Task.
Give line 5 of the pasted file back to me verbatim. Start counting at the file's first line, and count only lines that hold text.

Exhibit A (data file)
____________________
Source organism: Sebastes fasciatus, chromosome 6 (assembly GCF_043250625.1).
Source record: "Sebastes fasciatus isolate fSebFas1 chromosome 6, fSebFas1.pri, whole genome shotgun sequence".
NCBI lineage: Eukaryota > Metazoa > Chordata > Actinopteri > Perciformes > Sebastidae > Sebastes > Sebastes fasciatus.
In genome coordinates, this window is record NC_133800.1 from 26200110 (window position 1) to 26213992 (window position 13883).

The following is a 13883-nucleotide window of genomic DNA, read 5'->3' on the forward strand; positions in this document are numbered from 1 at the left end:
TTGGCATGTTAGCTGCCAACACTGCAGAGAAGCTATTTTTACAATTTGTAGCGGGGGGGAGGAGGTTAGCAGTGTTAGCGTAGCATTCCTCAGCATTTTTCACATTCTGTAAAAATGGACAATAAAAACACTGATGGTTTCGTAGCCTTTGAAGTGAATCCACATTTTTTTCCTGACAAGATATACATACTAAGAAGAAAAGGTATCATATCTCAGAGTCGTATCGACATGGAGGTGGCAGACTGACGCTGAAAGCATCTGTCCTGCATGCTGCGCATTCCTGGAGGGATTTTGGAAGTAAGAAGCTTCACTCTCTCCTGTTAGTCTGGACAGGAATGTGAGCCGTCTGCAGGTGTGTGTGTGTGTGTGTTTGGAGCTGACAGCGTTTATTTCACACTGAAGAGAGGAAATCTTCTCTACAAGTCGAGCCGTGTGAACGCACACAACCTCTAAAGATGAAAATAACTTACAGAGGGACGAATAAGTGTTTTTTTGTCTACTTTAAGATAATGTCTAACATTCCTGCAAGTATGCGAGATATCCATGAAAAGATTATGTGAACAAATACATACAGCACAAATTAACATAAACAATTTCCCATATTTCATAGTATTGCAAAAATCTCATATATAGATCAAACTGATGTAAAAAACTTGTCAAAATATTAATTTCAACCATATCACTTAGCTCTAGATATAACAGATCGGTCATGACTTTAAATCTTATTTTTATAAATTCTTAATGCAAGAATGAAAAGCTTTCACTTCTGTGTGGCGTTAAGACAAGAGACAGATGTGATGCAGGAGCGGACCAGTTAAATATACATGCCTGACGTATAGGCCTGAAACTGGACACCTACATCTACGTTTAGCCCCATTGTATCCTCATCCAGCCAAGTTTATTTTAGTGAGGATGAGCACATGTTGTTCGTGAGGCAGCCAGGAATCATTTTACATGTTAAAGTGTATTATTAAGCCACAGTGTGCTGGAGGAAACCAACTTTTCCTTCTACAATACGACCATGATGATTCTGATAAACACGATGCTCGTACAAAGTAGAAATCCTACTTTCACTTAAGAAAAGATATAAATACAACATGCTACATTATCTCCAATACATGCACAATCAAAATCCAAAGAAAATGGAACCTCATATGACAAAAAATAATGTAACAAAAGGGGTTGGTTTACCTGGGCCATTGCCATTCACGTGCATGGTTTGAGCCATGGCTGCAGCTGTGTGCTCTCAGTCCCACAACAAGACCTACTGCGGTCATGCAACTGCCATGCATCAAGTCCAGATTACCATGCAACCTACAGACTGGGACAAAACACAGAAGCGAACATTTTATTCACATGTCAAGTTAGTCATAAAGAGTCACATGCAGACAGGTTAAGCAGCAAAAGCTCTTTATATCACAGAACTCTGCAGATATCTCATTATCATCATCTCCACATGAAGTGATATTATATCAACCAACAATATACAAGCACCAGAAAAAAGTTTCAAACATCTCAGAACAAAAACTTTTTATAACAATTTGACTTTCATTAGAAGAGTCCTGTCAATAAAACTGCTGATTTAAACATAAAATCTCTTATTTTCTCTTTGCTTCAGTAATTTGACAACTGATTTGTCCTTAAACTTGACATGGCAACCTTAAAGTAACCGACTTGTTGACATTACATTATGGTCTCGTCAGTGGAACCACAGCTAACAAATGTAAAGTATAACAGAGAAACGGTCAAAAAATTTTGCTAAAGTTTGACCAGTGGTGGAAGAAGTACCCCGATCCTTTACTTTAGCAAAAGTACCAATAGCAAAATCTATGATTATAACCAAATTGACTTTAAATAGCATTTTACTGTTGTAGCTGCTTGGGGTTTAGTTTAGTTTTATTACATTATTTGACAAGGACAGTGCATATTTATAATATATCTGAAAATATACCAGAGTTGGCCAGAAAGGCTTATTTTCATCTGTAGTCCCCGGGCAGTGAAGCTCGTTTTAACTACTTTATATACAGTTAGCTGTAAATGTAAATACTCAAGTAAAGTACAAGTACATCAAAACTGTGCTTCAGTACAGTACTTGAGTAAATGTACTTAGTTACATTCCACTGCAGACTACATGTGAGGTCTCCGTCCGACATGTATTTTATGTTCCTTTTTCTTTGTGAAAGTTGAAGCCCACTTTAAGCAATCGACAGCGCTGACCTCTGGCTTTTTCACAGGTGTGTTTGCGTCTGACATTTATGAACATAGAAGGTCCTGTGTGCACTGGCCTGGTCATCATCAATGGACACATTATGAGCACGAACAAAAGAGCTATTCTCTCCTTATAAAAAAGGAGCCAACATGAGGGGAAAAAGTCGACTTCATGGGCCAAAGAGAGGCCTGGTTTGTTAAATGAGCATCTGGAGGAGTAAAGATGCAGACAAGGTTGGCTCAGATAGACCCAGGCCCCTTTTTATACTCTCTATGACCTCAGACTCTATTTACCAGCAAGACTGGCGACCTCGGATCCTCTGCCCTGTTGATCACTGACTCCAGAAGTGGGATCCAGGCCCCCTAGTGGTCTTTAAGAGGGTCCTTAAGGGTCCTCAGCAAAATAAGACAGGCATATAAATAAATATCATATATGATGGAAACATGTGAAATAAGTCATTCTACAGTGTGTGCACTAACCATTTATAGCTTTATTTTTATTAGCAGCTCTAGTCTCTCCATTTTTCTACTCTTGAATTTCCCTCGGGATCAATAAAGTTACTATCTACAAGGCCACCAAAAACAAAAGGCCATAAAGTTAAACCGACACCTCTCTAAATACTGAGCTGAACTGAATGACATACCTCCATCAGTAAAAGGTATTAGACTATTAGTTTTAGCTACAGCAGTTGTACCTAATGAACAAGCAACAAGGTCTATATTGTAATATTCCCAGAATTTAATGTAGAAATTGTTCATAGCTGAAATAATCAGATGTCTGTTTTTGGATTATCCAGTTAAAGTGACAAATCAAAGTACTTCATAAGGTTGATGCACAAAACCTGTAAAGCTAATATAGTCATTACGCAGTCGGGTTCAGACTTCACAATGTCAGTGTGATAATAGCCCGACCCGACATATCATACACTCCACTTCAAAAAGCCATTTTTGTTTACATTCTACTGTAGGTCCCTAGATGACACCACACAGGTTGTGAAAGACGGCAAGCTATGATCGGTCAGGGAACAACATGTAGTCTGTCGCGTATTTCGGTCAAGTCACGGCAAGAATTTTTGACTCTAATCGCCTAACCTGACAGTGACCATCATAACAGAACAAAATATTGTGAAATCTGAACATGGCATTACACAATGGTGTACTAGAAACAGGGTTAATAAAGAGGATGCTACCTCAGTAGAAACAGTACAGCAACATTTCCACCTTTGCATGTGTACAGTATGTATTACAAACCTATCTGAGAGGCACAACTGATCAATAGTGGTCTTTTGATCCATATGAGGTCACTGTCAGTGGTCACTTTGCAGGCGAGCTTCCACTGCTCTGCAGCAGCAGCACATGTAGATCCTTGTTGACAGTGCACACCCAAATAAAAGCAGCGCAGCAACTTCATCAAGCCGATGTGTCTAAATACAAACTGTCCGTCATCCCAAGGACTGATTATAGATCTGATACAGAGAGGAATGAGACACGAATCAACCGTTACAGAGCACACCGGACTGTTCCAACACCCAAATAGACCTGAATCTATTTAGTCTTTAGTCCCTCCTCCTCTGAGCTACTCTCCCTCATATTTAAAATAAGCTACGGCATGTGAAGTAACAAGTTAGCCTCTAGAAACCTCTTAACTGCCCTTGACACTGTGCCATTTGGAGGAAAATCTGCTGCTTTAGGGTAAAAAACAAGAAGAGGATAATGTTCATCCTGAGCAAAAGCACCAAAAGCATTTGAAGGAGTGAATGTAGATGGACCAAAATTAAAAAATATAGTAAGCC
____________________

The following is a 13883-nucleotide window of genomic DNA, read 5'->3' on the forward strand; positions in this document are numbered from 1 at the left end: